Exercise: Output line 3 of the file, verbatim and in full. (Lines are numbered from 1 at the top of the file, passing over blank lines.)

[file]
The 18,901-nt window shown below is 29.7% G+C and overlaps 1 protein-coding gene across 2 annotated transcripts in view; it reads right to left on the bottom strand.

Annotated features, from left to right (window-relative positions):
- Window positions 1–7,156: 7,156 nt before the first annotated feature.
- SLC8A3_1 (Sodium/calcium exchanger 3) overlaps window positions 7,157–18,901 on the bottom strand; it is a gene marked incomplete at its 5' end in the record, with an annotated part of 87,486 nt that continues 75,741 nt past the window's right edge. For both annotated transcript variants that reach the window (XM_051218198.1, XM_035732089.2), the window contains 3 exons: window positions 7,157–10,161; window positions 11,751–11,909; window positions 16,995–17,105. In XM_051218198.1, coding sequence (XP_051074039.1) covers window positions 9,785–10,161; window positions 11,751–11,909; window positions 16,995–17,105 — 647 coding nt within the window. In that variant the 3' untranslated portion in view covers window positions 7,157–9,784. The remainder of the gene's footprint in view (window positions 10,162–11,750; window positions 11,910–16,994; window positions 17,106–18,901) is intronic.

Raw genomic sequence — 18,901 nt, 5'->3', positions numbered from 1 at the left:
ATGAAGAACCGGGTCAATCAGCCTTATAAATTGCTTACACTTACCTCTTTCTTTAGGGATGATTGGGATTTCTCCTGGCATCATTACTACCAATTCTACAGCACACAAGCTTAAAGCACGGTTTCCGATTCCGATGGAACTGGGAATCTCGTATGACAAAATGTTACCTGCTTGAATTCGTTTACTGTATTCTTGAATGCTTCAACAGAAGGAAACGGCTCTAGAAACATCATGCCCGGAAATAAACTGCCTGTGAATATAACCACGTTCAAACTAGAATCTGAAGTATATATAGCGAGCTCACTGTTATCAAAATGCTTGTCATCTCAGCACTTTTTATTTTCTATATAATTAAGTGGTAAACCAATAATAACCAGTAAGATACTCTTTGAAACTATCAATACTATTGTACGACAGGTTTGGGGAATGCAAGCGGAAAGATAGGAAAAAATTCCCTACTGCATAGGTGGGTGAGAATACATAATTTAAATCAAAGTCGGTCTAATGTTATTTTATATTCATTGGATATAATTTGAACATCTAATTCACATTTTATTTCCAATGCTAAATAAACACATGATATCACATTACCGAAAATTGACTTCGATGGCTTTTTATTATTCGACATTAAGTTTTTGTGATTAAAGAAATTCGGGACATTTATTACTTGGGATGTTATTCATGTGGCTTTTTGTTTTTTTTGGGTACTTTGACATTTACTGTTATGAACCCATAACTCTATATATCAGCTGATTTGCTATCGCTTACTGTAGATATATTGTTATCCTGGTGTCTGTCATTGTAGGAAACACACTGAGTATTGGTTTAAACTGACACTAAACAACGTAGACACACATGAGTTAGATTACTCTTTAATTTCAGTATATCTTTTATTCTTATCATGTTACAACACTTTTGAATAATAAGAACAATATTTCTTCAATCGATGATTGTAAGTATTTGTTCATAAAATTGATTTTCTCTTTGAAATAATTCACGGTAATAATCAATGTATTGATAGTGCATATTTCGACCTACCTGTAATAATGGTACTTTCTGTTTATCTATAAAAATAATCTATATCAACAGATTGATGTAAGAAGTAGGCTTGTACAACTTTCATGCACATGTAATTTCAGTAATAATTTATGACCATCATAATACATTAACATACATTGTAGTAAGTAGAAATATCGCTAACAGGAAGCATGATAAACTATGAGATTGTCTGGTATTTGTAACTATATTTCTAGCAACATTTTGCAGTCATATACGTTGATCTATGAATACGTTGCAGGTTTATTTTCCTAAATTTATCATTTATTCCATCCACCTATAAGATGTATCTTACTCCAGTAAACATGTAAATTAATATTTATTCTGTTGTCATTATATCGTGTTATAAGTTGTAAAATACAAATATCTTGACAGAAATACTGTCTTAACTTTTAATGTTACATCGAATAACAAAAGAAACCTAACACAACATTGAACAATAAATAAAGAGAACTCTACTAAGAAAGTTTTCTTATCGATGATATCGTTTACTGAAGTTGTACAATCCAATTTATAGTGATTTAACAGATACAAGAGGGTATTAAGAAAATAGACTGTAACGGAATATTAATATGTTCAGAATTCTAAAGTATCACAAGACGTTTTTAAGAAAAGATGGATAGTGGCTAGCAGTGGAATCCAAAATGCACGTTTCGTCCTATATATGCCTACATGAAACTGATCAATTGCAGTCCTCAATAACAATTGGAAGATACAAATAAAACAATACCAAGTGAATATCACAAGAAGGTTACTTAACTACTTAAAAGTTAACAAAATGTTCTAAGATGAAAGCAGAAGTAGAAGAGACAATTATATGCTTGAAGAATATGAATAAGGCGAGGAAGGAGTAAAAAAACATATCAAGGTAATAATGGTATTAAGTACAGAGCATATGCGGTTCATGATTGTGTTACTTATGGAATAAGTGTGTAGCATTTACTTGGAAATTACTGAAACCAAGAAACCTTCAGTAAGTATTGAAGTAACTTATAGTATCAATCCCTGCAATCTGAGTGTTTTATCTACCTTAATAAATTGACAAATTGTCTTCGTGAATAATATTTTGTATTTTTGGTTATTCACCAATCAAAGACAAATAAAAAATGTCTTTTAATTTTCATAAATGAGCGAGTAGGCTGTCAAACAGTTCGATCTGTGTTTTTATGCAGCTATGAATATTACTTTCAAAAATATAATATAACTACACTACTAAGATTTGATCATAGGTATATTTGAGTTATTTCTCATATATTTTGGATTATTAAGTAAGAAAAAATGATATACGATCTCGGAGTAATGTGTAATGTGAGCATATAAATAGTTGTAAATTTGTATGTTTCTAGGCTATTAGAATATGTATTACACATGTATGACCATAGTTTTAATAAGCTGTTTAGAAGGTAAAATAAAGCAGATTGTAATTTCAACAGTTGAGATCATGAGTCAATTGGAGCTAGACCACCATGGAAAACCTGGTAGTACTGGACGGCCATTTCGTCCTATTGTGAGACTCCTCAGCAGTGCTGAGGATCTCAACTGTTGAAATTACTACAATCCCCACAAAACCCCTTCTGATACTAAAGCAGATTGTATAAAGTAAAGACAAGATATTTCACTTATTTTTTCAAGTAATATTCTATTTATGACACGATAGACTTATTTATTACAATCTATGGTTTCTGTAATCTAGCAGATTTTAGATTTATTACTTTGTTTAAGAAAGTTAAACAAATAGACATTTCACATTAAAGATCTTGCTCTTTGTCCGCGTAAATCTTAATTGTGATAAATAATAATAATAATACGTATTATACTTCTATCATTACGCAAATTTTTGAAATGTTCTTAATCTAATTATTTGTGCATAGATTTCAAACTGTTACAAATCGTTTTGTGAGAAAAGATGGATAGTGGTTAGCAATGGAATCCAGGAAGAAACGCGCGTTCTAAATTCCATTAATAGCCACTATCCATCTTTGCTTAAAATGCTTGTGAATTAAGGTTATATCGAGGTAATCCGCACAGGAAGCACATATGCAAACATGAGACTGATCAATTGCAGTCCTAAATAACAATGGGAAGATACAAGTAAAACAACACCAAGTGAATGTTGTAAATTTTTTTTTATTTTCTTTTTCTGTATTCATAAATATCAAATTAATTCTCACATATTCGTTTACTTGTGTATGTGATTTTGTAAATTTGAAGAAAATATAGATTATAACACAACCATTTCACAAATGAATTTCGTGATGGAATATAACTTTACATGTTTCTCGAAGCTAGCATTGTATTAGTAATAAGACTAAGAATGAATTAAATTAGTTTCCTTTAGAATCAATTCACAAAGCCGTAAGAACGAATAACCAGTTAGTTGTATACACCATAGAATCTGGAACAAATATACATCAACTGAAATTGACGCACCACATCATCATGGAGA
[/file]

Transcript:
- Window positions 1–7,156: 7,156 nt before the first annotated feature.